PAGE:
Another tantalising reference in the novel is to John Manners, son of the 8th Duke and Duchess of Rutland. His mother, Violet Manners, used her influence to obtain a fraudulent medical discharge for him before he saw any action with his regiment, the 4th Battalion Leicestershires. She did not want to lose the heir to Belvoir Castle. The full story was published in Catherine Bailey’s ‘The Secret Rooms,’ Viking 2012.

Sue Mackrell 
5.0 out of 5 stars 

Saturday 25 April 2020

ANZAC Day – 25 April

Railway Dugouts Cemetery

(Transport Farm)

Photograph: Creative Commons

On the 25th April 1917 the 1st Australian Tunnelling Coy, whilst at Hill 60, Belgium, suffered their biggest loss in one day during the war whilst testing detonators in a dugout. 

During this process there was an explosion in the dugout killing and burying the occupants. Ten men were killed in the incident. Eight lie buried in Railway Dugouts Cemetery close to Hill 60. Seven are buried together in plot IV, row C (pictured below) and one, Second Lieutenant Evans, in plot VII, row G.* The other two are buried in Poperinge New Military Cemetery next to each other in plot I, row E1.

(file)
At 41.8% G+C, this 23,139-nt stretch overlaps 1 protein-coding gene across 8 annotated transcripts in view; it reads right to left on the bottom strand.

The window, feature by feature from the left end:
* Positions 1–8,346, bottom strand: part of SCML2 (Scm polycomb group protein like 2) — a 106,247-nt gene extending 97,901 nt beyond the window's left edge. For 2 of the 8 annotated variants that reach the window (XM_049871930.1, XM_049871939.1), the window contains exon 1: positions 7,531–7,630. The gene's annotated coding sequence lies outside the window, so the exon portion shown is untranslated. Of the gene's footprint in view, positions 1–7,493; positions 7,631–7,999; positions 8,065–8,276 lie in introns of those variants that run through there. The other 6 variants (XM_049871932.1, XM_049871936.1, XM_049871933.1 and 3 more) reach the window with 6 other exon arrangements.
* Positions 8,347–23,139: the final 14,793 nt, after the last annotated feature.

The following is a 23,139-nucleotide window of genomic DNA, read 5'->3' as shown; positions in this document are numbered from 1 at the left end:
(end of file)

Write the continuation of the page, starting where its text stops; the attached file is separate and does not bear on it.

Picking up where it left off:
Particularly poignant given the date.

May they rest in peace.

Words and photograph by Roger Steward, Ypres Battlefield Tours

Second Lieutenant





2nd Corporal












*Lieutenant Glyndwr David Evans was thirty-three when he died. He was the son of John and Martha Evans of Craigie Lea, Gilderthorpe Avenue, Randwick, New South Wales. The family was originally from Treorchy, Rhondda, Wales.

From Wales to New South Wales, a life cut short on 25 April 1917.

We will remember them.

Friday 24 January 2020

Leicestershire in the Great War

First and only novel about Leicestershire Regiment in First World War launches in Leicestershire
The author signing copies of the book.
Photograph by Lynne Dyer (

Saturday 21 December 2019 saw the launch of ‘Don’t Be Late in the Morning’ – the first and only novel to be written about the Leicestershire Regiment in the First World War.

The two launch events were held at the Hub cafe in Syston in the morning, and the Carillon Tower and War Memorial Loughborough in the afternoon, where there was opportunity to speak to the author, Dr Karen Ette, buy a discounted and signed copy of the book and even sample a ‘rum ration’. The borough Carillonneur, Caroline Sharpe, played the clavier and familiar tunes, such as ‘Pack up your troubles’ ‘It’s a long way to Tipperary’ and ‘Keep the home fires burning’ rang out across Queens Park.